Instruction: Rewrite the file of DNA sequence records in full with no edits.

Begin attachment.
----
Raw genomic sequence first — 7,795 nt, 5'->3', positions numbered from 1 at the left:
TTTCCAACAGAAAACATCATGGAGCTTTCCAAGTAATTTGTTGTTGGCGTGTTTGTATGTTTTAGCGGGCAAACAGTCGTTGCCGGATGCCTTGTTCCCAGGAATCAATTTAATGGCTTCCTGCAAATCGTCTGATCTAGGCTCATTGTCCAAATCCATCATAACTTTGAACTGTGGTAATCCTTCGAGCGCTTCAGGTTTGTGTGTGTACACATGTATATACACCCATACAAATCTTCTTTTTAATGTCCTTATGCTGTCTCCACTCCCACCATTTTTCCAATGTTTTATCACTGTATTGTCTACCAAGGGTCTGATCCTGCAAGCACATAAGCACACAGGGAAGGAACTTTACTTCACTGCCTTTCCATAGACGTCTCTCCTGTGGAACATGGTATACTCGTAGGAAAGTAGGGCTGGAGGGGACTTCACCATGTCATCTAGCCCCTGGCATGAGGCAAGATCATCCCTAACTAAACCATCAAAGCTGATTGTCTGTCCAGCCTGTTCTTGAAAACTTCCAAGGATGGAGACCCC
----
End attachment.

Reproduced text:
Raw genomic sequence first — 7,795 nt, 5'->3', positions numbered from 1 at the left:
TTTCCAACAGAAAACATCATGGAGCTTTCCAAGTAATTTGTTGTTGGCGTGTTTGTATGTTTTAGCGGGCAAACAGTCGTTGCCGGATGCCTTGTTCCCAGGAATCAATTTAATGGCTTCCTGCAAATCGTCTGATCTAGGCTCATTGTCCAAATCCATCATAACTTTGAACTGTGGTAATCCTTCGAGCGCTTCAGGTTTGTGTGTGTACACATGTATATACACCCATACAAATCTTCTTTTTAATGTCCTTATGCTGTCTCCACTCCCACCATTTTTCCAATGTTTTATCACTGTATTGTCTACCAAGGGTCTGATCCTGCAAGCACATAAGCACACAGGGAAGGAACTTTACTTCACTGCCTTTCCATAGACGTCTCTCCTGTGGAACATGGTATACTCGTAGGAAAGTAGGGCTGGAGGGGACTTCACCATGTCATCTAGCCCCTGGCATGAGGCAAGATCATCCCTAACTAAACCATCAAAGCTGATTGTCTGTCCAGCCTGTTCTTGAAAACTTCCAAGGATGGAGACCCC